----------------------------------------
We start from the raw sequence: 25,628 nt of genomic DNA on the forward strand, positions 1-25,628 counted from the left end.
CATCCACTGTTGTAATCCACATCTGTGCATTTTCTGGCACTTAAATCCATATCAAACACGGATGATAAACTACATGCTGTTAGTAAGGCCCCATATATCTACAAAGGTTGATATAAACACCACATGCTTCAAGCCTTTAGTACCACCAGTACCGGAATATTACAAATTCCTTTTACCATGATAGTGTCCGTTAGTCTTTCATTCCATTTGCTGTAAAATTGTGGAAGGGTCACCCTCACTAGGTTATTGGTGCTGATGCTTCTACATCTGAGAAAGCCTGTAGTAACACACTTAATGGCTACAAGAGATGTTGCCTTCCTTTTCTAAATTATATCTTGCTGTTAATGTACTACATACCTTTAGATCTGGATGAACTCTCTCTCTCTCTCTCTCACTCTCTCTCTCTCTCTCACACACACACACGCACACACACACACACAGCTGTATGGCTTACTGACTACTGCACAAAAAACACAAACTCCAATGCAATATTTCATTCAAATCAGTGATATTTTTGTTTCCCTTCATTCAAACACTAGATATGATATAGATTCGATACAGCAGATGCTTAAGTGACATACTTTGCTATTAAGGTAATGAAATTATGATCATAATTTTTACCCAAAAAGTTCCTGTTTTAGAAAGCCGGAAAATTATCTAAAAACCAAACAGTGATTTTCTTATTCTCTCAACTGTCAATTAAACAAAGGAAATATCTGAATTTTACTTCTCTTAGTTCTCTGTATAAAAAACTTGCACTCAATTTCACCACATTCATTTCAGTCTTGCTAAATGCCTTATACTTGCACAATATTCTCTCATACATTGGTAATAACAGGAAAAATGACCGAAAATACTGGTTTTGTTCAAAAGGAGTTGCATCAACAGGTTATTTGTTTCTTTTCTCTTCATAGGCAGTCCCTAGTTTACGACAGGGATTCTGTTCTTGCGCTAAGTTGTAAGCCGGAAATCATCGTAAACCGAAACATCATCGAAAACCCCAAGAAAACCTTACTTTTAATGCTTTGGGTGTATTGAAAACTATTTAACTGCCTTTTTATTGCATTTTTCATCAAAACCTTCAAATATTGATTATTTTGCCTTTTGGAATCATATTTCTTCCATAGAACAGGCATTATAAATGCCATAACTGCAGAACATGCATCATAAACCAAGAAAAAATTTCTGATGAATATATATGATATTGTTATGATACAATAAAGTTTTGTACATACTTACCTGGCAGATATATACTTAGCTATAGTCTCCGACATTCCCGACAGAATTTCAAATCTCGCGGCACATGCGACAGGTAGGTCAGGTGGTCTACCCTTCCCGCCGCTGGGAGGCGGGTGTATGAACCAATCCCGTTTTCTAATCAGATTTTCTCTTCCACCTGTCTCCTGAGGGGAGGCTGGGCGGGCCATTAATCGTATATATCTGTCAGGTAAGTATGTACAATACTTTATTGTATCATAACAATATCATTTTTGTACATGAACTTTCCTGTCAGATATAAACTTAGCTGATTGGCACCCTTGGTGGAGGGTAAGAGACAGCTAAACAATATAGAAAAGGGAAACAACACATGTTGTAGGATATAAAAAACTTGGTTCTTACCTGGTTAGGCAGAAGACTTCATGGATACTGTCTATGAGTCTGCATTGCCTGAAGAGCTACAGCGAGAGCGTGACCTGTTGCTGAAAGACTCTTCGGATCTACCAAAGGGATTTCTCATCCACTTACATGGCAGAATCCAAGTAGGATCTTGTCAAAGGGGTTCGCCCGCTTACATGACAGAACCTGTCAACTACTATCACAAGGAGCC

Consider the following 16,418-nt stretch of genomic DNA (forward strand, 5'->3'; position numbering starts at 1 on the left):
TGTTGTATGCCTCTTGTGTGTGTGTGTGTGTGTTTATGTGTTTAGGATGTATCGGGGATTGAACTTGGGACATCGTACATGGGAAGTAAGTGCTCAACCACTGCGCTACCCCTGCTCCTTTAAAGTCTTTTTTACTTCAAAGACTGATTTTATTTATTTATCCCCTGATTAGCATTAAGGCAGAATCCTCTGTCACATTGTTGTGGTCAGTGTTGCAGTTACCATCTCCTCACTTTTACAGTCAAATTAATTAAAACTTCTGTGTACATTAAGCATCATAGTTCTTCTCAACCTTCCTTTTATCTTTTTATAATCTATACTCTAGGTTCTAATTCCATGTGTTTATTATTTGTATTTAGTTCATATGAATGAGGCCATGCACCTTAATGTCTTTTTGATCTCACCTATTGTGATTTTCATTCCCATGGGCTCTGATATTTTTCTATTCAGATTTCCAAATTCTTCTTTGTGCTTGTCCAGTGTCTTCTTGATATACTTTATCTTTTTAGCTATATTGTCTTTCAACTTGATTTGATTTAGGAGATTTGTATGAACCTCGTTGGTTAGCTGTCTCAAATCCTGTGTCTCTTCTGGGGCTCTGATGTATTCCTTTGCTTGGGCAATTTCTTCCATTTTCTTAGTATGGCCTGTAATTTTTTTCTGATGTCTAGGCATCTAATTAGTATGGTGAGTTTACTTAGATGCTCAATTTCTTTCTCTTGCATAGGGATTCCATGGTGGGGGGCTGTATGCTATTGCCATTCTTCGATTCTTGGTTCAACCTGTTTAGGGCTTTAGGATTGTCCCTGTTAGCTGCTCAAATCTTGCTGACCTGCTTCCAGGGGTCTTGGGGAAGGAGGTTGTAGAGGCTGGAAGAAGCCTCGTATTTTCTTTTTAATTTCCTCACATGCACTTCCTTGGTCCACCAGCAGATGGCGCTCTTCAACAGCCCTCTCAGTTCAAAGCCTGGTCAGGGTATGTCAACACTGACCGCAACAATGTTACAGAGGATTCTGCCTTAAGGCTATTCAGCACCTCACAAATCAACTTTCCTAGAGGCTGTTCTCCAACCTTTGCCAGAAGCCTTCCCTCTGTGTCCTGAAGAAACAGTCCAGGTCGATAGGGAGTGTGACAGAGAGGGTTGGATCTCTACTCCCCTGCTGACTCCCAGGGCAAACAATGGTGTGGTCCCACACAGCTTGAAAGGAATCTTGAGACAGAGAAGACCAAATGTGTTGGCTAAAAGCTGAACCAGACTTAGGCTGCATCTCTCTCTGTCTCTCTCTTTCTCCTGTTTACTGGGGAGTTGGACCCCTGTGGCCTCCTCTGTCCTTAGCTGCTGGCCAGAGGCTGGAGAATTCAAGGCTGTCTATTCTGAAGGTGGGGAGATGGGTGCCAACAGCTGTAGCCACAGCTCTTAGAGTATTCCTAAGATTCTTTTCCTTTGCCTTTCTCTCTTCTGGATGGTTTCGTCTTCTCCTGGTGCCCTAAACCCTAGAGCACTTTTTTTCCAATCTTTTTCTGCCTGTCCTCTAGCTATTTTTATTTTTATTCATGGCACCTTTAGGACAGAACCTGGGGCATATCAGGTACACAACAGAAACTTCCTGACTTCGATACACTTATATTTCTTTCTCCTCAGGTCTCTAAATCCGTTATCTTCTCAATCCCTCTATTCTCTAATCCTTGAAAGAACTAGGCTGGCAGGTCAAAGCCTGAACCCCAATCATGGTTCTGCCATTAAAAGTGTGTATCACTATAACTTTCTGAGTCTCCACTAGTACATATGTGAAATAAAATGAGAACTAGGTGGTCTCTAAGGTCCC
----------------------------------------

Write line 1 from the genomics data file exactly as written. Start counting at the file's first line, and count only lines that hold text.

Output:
We start from the raw sequence: 25,628 nt of genomic DNA on the forward strand, positions 1-25,628 counted from the left end.